INDIANAPOLIS — The number of people infected with HIV in Southern Indiana continues to climb, reaching 150 as of Thursday, but state health officials say the tide in the epidemic may finally be turning.
State health officials, working with federal employees and employees from other state health departments, have contacted 385 of 411 people who are at risk of having contracted the virus from others who have already tested positive for it.
Officials hope to ensure that anyone infected knows his or her status and does not pass on the virus to others. Health officials say they have seen the number of those at risk leveling off in recent days.
“We have seen a drop-off in new contacts,” said Jennifer Walthall, deputy state health commissioner. “We feel that we are starting to get a handle on where we are in the outbreak.”
Next week, Walthall said, disease intervention specialists will do a “blitz” and try to reach all of the remaining contacts.
The One Stop Shop in Austin, the epicenter of the outbreak, has tested 206 individuals for HIV since it opened at the end of March.
Since that time, 250 people have participated in a clean needle exchange program made possible by an emergency public health order. The program has handed out more than 10,480 needles.
Originally established for 30 days, the program has been extended through May 24 and could become semi-permanent. Gov. Mike Pence this week signed a measure to allow counties that believe that a hepatitis C or HIV outbreak is occurring to ask the Indiana State Department of Health for permission to run such a needle-exchange program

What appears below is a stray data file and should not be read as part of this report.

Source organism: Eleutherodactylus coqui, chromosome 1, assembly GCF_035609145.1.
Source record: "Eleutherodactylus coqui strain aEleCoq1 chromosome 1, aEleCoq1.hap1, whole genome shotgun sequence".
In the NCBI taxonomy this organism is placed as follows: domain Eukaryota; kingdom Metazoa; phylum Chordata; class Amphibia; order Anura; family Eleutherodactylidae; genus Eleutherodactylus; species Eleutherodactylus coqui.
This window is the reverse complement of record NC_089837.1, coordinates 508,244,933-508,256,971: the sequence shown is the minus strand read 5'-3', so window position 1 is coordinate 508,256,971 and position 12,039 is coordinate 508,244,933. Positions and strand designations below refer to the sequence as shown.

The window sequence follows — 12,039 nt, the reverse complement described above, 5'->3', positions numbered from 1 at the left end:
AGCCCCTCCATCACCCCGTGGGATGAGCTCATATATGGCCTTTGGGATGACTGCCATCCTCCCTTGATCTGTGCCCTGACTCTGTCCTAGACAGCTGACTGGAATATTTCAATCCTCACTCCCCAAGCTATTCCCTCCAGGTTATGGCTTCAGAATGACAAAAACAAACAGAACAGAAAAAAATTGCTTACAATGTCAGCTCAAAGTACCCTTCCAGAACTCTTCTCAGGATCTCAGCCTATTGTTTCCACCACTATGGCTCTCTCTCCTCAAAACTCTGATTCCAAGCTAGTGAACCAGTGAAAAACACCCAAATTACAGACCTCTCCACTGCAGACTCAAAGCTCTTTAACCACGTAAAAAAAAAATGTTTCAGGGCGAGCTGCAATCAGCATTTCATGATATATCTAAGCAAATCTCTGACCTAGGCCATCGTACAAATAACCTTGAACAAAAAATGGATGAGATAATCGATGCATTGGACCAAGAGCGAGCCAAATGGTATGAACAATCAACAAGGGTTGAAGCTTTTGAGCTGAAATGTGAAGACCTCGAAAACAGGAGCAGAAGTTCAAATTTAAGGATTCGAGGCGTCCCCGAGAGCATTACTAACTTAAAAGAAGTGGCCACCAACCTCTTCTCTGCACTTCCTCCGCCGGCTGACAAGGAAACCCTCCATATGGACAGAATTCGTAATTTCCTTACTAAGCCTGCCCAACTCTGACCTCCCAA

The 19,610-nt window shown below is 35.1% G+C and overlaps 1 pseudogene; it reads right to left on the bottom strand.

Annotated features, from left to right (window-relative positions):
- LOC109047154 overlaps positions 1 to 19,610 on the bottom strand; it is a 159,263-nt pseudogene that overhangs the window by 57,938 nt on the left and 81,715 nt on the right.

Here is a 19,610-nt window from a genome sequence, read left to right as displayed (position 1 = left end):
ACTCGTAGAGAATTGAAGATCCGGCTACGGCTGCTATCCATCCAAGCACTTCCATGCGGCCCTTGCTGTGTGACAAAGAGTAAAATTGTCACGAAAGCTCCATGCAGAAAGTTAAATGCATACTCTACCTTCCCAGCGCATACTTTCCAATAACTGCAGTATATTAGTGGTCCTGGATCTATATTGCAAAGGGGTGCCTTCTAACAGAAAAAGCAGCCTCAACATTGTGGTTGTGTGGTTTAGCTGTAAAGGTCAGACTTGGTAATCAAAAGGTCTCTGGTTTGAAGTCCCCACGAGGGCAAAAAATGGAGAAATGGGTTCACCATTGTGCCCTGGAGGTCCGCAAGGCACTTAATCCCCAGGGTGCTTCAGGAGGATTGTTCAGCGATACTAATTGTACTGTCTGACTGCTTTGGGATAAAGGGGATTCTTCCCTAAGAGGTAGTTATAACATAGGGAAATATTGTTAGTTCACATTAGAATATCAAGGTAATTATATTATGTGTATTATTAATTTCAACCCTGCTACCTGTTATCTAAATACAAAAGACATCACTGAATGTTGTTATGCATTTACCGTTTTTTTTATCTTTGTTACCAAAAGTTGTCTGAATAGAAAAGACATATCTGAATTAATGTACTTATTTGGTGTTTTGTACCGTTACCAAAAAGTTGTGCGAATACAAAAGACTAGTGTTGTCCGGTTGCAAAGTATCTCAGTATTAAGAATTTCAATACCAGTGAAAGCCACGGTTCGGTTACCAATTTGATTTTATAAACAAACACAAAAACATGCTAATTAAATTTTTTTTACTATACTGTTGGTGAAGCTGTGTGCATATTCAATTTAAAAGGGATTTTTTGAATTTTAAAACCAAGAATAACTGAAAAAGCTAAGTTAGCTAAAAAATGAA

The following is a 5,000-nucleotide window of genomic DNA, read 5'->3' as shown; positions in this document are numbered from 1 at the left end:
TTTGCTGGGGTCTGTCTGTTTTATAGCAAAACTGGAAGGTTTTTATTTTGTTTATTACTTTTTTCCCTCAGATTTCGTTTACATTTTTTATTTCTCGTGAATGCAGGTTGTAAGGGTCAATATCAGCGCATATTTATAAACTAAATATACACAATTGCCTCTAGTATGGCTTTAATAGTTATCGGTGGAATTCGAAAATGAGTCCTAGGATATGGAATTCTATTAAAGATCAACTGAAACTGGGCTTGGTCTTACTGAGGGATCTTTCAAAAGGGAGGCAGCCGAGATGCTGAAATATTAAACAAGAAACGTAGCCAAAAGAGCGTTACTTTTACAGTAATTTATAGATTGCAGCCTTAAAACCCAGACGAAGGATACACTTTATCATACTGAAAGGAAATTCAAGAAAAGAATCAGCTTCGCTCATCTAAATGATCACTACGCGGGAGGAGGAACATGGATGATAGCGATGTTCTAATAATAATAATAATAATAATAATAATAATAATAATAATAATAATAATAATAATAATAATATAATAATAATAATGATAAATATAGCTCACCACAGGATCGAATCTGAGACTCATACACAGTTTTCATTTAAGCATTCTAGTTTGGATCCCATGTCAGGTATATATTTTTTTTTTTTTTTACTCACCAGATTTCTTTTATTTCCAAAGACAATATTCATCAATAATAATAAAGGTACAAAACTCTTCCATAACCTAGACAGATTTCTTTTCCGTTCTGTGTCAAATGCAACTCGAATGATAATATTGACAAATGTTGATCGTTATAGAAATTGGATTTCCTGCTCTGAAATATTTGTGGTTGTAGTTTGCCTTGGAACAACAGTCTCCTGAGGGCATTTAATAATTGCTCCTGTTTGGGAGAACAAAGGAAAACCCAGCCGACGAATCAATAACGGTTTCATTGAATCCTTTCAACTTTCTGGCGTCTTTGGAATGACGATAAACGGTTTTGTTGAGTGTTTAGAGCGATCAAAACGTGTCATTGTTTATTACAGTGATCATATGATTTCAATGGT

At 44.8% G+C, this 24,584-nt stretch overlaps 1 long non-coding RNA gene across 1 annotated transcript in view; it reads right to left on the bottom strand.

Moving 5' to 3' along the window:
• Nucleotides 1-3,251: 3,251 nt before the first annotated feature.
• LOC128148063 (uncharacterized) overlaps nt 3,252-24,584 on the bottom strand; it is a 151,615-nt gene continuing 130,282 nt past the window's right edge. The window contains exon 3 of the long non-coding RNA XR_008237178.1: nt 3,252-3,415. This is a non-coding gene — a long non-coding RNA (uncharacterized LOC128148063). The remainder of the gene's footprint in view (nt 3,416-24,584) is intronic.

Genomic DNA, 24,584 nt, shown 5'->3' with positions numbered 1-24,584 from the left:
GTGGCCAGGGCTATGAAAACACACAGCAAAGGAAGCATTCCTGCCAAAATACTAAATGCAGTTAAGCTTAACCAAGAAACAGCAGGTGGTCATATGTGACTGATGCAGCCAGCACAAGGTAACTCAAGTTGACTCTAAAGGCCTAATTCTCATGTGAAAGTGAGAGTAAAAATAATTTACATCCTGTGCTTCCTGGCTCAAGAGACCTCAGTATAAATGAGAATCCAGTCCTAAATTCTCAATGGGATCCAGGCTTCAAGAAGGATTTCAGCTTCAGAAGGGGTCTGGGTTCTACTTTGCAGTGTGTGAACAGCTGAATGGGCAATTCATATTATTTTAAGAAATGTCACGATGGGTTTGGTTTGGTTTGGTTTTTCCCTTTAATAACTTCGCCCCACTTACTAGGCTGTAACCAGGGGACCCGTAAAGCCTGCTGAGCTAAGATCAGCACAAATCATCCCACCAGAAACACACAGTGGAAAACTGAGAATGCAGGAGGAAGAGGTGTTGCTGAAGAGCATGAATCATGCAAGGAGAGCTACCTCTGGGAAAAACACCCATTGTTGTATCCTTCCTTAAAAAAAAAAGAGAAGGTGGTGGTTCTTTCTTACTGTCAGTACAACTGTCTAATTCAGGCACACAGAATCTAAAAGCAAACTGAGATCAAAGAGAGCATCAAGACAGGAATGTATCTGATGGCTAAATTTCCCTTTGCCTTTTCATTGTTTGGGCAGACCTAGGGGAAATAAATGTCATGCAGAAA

Scott County already has scheduled an initial meeting for county officials, the first step in the process, said Brittany Combs, a public health nurse for the Scott County Public Health Department. The next step will be to hold a public hearing and then the county, located about a half-hour north of Louisville, plans to request permission to extend the needle exchange program for at least a year.
“Then we can renew that process and extend it longer if need be,” Combs said.
Meanwhile, the California-based AIDS Healthcare Foundation, the nation’s largest nonprofit provider of HIV and AIDS medical care, plans to open a permanent, full-service HIV clinic in Austin to help combat the outbreak.
Officials with the foundation, which works in 36 countries, said Wednesday it will fund and operate a clinic at the same Main Street location of Austin’s only private doctor, William Cooke, who is currently hosting a once-a-week HIV clinic.
Once it opens sometime in the coming weeks, infectious-disease specialists will provide treatment and medication alongside behavioral health and social service providers, said Garith Fulham, Midwest director of policy and advocacy for the foundation.
Contributing: Chris Kenning of The (Louisville, Ky.) Courier-Journal